Backflow prevention assemblies are designed to prevent contaminated water from mixing into clean municipal water supplies, which are usually used as drinking water. Contaminants like sediments, bacteria, and fertilizer are a major public health hazard, so in New Jersey, there are regulations in place that require certain buildings to have backflow preventers installed.
What is “Backflow”?
Simply put, “backflow” means that water flows in the plumbing system have become reversed, causing potable water– clean water you can drink– to mix into the used water, which contains bacteria, chemicals, and other harmful contaminants.
Usually, water backflow results from one of two key processes: backpressure or backsiphonage.
- Backpressure is a form of water backflow that results from an imbalance in water pressures. The downstream pressure is greater than upstream, or supply, pressure. Essentially, your home or building’s plumbing system contains water at greater pressures than the municipal water mains, which isn’t supposed to be the case. This pushes used wastewater from your plumbing system into the municipal water supply, potentially contaminating potable water. An example might be if you have a large water boiler that’s connected via plumbing with the potable water supply. Without a backflow prevention assembly, high pressure in the boiler could push dirty water into the clean water, contaminating it with sediment and other materials that could make it unsuitable for drinking.
- Backsiphonage results from negative pressure, creating a partial vacuum effect. The systems distributing the water fall behind in the system using the water, in terms of water pressures. As a result, a siphoning effect moves contaminated water in the wrong direction. This can happen during a water main break, or in an emergency when a nearby fire hydrant is used (which involves high water pressures).
Water Backflow Prevention Requirements
Backflow is a major environmental and health threat, because it allows contaminants like sediments, bacteria, and chemicals to mix into clean drinking water supplies. Because of this, most places, including New Jersey, have legislation in place that requires a backflow prevention device for certain homes and buildings. These devices stop backflow from occurring, protecting municipal drinking water supplies.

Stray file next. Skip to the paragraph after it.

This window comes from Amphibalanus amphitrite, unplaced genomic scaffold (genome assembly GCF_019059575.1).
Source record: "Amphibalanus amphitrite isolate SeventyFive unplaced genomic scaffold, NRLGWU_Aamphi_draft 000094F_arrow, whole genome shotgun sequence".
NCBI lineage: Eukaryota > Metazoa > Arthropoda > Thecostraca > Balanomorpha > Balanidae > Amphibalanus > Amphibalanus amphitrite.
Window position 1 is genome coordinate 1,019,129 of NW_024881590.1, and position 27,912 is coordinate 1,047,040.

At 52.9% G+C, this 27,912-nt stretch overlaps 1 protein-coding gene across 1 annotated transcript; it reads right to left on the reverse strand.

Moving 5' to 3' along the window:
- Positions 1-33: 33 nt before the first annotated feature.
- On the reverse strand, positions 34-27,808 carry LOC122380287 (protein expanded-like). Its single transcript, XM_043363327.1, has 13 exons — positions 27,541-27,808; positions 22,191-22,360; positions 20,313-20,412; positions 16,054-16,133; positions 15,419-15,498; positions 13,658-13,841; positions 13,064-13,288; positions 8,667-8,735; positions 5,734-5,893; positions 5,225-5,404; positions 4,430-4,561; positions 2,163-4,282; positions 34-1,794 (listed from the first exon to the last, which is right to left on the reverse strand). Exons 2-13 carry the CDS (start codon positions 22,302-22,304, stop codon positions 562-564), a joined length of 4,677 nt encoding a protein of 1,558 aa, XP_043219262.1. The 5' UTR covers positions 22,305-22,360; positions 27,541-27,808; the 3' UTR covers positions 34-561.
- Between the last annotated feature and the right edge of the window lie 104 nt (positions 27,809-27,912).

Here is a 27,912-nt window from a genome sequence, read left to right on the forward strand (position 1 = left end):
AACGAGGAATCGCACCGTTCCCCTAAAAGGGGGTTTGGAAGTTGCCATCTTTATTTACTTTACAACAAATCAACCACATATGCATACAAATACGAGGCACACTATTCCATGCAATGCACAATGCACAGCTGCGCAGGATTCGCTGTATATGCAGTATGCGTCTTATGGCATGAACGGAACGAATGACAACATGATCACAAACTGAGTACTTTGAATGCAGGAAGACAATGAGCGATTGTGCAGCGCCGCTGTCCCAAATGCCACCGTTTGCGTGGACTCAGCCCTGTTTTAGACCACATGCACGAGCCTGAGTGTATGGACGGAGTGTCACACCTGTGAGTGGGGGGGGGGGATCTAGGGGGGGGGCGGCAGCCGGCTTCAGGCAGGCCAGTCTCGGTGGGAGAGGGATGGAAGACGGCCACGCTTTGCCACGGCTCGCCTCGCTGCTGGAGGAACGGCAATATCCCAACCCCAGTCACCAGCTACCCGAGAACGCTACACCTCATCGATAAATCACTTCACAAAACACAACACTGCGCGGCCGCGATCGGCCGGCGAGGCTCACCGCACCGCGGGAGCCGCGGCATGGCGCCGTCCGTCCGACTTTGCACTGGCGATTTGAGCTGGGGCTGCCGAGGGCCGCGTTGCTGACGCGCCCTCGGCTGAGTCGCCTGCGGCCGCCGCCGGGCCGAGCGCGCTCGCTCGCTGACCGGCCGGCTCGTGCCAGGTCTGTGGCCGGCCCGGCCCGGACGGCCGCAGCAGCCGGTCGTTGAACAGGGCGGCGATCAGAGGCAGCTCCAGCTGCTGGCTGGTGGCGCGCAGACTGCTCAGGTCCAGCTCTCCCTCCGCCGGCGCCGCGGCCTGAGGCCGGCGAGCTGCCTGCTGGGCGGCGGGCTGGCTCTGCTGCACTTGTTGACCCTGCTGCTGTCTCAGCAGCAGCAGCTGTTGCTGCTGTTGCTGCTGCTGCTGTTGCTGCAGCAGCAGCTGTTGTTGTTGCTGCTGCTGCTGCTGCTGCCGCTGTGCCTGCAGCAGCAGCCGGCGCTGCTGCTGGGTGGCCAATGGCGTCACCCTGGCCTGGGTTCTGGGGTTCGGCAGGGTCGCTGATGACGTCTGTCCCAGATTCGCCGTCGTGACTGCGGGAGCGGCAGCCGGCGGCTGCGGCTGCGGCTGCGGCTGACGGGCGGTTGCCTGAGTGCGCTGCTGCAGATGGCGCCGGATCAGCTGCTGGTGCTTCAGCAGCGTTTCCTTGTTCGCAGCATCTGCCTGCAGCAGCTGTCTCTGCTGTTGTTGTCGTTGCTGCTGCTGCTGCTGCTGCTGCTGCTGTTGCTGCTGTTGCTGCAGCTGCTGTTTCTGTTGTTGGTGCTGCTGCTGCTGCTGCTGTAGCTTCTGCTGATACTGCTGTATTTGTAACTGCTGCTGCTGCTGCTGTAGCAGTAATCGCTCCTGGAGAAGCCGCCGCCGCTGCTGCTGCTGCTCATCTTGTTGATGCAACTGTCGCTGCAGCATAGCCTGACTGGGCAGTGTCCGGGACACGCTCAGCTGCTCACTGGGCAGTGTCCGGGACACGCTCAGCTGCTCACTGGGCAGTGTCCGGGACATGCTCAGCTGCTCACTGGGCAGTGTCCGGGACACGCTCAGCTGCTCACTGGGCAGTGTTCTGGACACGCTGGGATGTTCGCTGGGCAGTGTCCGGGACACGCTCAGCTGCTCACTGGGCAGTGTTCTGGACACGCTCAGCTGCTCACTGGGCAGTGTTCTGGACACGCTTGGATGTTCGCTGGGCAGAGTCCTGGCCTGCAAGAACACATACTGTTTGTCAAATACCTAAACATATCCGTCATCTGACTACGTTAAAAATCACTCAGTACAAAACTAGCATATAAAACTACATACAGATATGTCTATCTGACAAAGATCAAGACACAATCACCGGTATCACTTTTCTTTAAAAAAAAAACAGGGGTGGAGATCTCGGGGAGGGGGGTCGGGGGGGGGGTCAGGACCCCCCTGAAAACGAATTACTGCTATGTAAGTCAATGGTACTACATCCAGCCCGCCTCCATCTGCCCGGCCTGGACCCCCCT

Backflow preventers are commonly installed in buildings where clean water cross-connects with any of the following installations:
- Large boilers. A large boiler can present a backflow hazard when the pressure inside gets too high, pushing the dirty water inside back up into the clean water system.
- Irrigation systems. This includes extensive lawn sprinkler systems. Backflow from irrigation systems is hazardous because of the presence of fertilizers and lawn chemicals such as pesticides.
- Fire suppression systems. Fire suppression systems can also create pressure differences and siphoning effects that can lead to backflow.
Here in New Jersey, backflow prevention requirements are outlined in the New Jersey Clean Water Act, a piece of legislation last amended in 2011. Special provisions and standards are outlined for the design and testing of backflow prevention devices in buildings with physical connections between public water facilities and potentially contaminated water sources. Backflow devices must be approved and meet the appropriate requirements, and backflow prevention valve installation and testing must be done by a certified professional.
Do I Need to Install a Backflow Prevention Assembly at my Home?
Backflow prevention devices are most common in commercial settings, but some residences may also need one. One of the most common reasons for a residential backflow preventer installation is a home sprinkler system that cross-connects with the drinking water system.
If something happens that causes a drop in pressure in the water mains, such as the use of a nearby fire hydrant or a burst pipe, contaminants can flow back through the sprinkler head because of the pressure difference. This can introduce fertilizers and pesticides into potable water.
If your sprinklers are only connected to irrigation water via a ditch system, you probably don’t need a backflow valve. However, you’ll need one if it connects to drinking water supplies.
Backflow Preventer Installation
Codes and legislation require backflow prevention assemblies to be approved and to be installed by an approved and certified contractor. Some types of backflow risks, such as irrigation systems with chemicals, require different types of backflow valves than other applications. To find out more, call us today at Backflow Testing NJ.
Our experienced, licensed contractors can talk to you about the type of backflow prevention you need to keep your home, and the city’s clean water supplies, safe from contamination. To find out more, call us at 201-399-2160.